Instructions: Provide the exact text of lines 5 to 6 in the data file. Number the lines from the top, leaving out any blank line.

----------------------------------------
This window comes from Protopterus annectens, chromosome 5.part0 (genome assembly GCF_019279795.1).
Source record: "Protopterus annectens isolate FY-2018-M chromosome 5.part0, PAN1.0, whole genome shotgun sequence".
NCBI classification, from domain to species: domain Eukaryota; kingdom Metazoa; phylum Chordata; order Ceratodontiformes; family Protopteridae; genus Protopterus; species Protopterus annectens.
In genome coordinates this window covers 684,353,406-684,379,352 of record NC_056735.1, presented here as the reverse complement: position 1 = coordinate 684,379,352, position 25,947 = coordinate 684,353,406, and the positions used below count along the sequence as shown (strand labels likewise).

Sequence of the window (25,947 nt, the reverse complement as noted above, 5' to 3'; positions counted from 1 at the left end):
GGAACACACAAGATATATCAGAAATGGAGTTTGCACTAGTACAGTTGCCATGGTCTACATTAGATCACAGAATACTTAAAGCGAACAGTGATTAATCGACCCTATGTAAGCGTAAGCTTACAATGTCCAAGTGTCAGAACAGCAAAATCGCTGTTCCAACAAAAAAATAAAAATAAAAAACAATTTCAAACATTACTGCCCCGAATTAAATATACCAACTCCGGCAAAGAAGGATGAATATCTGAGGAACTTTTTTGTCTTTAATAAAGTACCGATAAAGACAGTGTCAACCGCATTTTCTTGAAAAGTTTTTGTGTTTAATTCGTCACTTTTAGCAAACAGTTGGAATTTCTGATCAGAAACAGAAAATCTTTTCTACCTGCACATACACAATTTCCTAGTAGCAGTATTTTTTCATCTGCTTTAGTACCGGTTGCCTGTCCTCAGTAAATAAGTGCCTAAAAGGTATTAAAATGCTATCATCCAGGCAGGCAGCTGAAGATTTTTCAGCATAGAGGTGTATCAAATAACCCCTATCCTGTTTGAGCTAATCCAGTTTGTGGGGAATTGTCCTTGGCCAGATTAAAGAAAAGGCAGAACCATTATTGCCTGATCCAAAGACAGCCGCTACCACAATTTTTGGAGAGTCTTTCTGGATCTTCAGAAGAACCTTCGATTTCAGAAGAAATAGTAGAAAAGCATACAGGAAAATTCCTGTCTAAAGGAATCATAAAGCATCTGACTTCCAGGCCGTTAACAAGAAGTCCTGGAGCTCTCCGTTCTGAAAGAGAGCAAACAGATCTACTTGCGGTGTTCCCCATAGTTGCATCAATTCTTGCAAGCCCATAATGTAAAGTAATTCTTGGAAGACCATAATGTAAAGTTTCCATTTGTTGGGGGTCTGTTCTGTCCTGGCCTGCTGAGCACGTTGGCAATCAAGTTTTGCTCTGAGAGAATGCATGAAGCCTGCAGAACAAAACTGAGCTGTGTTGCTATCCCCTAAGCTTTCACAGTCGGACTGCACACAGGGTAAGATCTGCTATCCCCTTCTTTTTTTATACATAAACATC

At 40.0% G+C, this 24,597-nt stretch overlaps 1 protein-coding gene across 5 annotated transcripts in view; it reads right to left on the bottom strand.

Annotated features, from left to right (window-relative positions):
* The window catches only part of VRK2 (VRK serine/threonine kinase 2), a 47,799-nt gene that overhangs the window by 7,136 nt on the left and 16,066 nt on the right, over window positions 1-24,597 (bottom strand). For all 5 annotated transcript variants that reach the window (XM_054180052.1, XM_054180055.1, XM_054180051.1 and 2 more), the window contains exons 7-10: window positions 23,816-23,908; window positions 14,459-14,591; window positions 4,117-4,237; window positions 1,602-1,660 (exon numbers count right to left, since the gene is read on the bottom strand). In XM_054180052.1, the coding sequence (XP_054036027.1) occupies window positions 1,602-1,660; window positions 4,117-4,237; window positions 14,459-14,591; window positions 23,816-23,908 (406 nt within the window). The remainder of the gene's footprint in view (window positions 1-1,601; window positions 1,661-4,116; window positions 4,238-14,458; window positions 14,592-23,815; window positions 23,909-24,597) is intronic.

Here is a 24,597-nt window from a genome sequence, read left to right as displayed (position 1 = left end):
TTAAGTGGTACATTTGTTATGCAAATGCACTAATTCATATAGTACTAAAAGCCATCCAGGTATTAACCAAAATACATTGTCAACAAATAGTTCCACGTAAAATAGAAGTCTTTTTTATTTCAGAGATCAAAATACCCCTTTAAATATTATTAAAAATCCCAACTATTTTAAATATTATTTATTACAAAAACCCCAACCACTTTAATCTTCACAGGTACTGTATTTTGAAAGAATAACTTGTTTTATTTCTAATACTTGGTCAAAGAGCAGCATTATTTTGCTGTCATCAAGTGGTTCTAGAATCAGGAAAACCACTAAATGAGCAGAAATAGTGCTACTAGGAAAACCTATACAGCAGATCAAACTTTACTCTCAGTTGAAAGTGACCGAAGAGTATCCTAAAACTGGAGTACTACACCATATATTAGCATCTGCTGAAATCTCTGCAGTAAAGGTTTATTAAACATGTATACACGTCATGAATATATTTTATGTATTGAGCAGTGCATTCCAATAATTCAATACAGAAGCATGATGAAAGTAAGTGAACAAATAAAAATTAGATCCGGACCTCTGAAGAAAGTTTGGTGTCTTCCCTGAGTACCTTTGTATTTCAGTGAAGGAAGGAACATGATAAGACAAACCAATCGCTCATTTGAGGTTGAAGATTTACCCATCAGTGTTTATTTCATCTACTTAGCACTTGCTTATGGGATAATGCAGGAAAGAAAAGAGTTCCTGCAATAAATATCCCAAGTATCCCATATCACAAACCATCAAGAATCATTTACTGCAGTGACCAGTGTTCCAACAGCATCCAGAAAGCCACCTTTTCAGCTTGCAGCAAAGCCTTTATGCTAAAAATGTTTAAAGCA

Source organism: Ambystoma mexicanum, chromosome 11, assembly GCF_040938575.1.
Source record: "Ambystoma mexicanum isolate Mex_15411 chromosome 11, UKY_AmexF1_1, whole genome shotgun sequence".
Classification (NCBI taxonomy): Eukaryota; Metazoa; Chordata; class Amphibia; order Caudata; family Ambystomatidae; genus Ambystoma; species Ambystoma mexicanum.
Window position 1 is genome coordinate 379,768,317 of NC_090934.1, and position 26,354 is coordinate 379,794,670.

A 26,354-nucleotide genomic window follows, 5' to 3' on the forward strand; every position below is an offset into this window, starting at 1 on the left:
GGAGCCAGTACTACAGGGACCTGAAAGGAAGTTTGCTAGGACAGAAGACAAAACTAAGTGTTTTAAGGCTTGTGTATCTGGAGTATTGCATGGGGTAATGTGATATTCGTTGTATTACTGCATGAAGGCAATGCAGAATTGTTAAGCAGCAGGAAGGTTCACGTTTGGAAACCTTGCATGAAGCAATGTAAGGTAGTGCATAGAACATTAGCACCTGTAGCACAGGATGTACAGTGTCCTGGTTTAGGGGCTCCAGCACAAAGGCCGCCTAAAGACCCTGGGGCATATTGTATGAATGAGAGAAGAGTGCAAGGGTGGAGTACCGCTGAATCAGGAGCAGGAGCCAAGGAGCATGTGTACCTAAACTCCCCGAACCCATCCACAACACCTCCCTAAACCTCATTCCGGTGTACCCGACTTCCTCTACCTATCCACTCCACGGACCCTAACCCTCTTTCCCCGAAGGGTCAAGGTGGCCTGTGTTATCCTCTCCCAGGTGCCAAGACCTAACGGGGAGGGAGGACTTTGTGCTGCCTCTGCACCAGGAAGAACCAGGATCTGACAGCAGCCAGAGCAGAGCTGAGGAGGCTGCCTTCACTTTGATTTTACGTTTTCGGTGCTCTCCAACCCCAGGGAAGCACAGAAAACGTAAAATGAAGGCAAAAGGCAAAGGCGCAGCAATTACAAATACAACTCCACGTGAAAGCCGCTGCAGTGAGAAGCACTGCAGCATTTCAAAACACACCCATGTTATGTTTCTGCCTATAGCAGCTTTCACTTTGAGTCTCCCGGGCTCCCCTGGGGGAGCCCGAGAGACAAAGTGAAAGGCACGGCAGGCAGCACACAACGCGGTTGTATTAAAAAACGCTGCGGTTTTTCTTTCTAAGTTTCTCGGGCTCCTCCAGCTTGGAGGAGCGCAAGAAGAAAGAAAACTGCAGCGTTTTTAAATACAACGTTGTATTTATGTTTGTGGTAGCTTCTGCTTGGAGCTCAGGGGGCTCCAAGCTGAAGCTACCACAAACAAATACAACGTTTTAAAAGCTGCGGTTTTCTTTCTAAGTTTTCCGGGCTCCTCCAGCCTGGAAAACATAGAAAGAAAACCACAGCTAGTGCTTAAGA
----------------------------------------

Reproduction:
Sequence of the window (25,947 nt, the reverse complement as noted above, 5' to 3'; positions counted from 1 at the left end):
GGAACACACAAGATATATCAGAAATGGAGTTTGCACTAGTACAGTTGCCATGGTCTACATTAGATCACAGAATACTTAAAGCGAACAGTGATTAATCGACCCTATGTAAGCGTAAGCTTACAATGTCCAAGTGTCAGAACAGCAAAATCGCTGTTCCAACAAAAAAATAAAAATAAAAAACAATTTCAAACATTACTGCCCCGAATTAAATATACCAACTCCGGCAAAGAAGGATGAATATCTGAGGAACTTTTTTGTCTTTAATAAAGTACCGATAAAGACAGTGTCAACCGCATTTTCTTGAAAAGTTTTTGTGTTTAATTCGTCACTTTTAGCAAACAGTTGGAATTTCTGATCAGAAACAGAAAATCTTTTCTACCTGCACATACACAATTTCCTAGTAGCAGTATTTTTTCATCTGCTTTAGTACCGGTTGCCTGTCCTCAGTAAATAAGTGCCTAAAAGGTATTAAAATGCTATCATCCAGGCAGGCAGCTGAAGATTTTTCAGCATAGAGGTGTATCAAATAACCCCTATCCTGTTTGAGCTAATCCAGTTTGTGGGGAATTGTCCTTGGCCAGATTAAAGAAAAGGCAGAACCATTATTGCCTGATCCAAAGACAGCCGCTACCACAATTTTTGGAGAGTCTTTCTGGATCTTCAGAAGAACCTTCGATTTCAGAAGAAATAGTAGAAAAGCATACAGGAAAATTCCTGTCTAAAGGAATCATAAAGCATCTGACTTCCAGGCCGTTAACAAGAAGTCCTGGAGCTCTCCGTTCTGAAAGAGAGCAAACAGATCTACTTGCGGTGTTCCCCATAGTTGCATCAATTCTTGCAAGCCCATAATGTAAAGTAATTCTTGGAAGACCATAATGTAAAGTTTCCATTTGTTGGGGGTCTGTTCTGTCCTGGCCTGCTGAGCACGTTGGCAATCAAGTTTTGCTCTGAGAGAATGCATGAAGCCTGCAGAACAAAACTGAGCTGTGTTGCTATCCCCTAAGCTTTCACAGTCGGACTGCACACAGGGTAAGATCTGCTATCCCCTTCTTTTTTTATACATAAACATC